How South Africa should move forward after Penny Sparrow’s racist remarks

Words hurt.
Words hurt.
Image: Reuters/Mike Hutchings
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Penny Sparrow, the woman whose name has become synonymous with racism, was born in 1947, on the eve of apartheid. Her entire life and that of her peers, one imagines, was spent in exclusive ‘whites only’ spaces where blacks were not allowed in, except, perhaps, as cheap labour to clean after and take care of their homes and to rear their children.

This is Penny Sparrow’s South Africa and it is this same exclusive environment in the post-1994 moment, whether in economic terms or social and spatial arrangements that continues to inform much of the views of “white South Africa”.

“White South Africa” is a useful construct for bigots who want to perpetuate learned forms of institutional racism and who feel entitled to exclusive access to certain privileges (such as a public Durban beach), also, by extension, a right to open racial bigotry as we have seen on social media from the likes of Sparrow, Justine Van Vuuren, Chris Hart of Standard Bank and Nicole de Klerk.

The social media backlash to these people is not only necessary but it must be seen as only a beginning in rooting out prejudice (racism, sexism, homophobia and transphobia), firstly, in the social contract we have among ourselves as citizens but also, and quite urgently, it must be dismantled as a socio-politico-economic structural hegemony which oppresses one group in favor of another.

Although one is tempted to single out Penny Sparrow as the chief bigot in this country one ought to exercise restraint for she is but a drop in the sea of many. There was Dianne Kohler Barnard of the South Africa opposition party Democratic Alliance, who recently praised P.W. Botha for his outstanding government, which delivered “public services” and good “health care” for, again, this same minority “white South Africa.”

From where I stand Dianne Kohler Barnard’s stance is even more insidious for she is not merely shooting off a racial slur but she is advocating the systematic genocide of blacks by a ruthless regime so that she may have exclusive access to “public services” and good “health care.” What, again, of the comment made by former apartheid president F.W. De Klerk who recently defended apartheid as having been a good idea that was executed badly? What of his recent comments about Cecil John Rhodes at Oxford?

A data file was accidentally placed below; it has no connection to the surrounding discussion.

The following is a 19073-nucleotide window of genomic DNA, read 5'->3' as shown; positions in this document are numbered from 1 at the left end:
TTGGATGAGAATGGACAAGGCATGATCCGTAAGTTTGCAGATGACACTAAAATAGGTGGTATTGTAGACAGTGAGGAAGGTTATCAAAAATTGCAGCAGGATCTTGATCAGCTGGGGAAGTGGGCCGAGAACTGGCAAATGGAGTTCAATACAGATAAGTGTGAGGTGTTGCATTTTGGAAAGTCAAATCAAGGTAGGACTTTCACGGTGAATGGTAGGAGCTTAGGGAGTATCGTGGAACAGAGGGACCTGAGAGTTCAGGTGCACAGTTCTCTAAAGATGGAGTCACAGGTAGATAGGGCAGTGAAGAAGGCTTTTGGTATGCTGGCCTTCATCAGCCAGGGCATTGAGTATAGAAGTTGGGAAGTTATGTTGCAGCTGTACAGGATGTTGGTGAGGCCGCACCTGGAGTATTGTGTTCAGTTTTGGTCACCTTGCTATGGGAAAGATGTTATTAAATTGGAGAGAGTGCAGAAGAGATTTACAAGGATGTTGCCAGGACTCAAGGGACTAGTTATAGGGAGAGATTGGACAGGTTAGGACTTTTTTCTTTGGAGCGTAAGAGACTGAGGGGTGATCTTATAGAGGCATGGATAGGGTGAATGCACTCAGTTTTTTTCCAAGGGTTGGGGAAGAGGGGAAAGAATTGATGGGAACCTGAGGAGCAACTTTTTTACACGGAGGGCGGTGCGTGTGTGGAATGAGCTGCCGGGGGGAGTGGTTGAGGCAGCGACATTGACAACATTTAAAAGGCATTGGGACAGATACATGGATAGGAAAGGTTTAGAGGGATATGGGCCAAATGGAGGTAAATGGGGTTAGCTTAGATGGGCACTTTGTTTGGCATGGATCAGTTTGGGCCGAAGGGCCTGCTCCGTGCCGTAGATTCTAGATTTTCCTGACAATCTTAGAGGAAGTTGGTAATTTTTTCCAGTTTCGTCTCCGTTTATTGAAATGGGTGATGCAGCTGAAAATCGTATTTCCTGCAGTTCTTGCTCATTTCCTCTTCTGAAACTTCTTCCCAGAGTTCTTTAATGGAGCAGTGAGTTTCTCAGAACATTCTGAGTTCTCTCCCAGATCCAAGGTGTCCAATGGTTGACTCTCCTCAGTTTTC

It has become more evident, especially after the passing of Nelson Mandela, that the majority of “white South Africa” would prefer it if things were as they were during apartheid; that, although they still enjoy so much unearned privilege in a country where millions of blacks are barely surviving somewhere way below the poverty line, it is not enough. We must not, then, take lightly the fact that 1994 did not so much transform South African society but instead only transformed black rage into forgiveness towards whites who had visited – and still do – unimaginable human suffering and degradation upon their fellow countrymen.

Looking back at the post-1994 project of imagining and building a new nation, it would have set us on a right path of racial unity had we begun with reparations before reconciliation for, in the present moment, the legacy of institutional racism of our colonial apartheid past, as well as the current organization of structural oppression have all but landed on the black body.

The words of Penny Sparrow and her ilk only rub salt into that wound, thus exacerbating the historic humiliation and perpetuating the dehumanization that black South Africans have lived with for so long. It is then hardly surprising, given the decline of race relations in the recent years and the words of Sparrow that a local civil servant Velaphi Khumalo, stung by Sparrow’s racist vitriol would, in return, find somewhere deep inside him a place of equal hate for her and all whites, which he found in the most unlikely of places, in Hitler’s hate for Jewish people.

Such is the temperature of white racism and black rage in 2015 South Africa and it doesn’t help that people like Sparrow are so indifferent to their prejudice as to call their false racist apprehension of another human being a mere ‘fact.’

So where to from here? On the one hand I’m tempted to agree with constitutional law Scholar and writer, Pierre De Vos, on legislating racism away. However, I think that criminalizing racists acts (words and actions) is only treating the symptom of a malaise that runs deeper into the very way in which South African society is organized, in which one group occupies a space of absolute privilege in society while the other struggles to make ends meet.

So, perhaps, the best way to deal with racism is by dismantling the infrastructure that reproduces it. The direct implication of such an approach would be that all land (and the minerals buried beneath it) must be returned to its rightful owners—the black majority—and that all wealth from South Africa’s natural resources must be shared equitably.

This, of course, would require political will on the part of the South African government and personal integrity on the part of those who are hoarding the country’s wealth for themselves. The thought reminds me of Prof. Njabulo Nebele’s 2000 Steve Biko Lecture ‘Iph’indlela? Finding a way through confusion’ where he stated: “If South African whiteness has an opportunity to write a new chapter in world history it will have to come out from under the umbrella of international whiteness and repudiate it. Putting itself at risk, it will have to declare that it is home now, sharing in the vulnerability of other compatriot bodies. South African whiteness will have to declare that its dignity is inseparable from the dignity of black bodies.”

In this way we are either all ‘monkeys’ or we’re all people. Isn’t this what is meant by that post-apartheid buzzword, ‘equality’?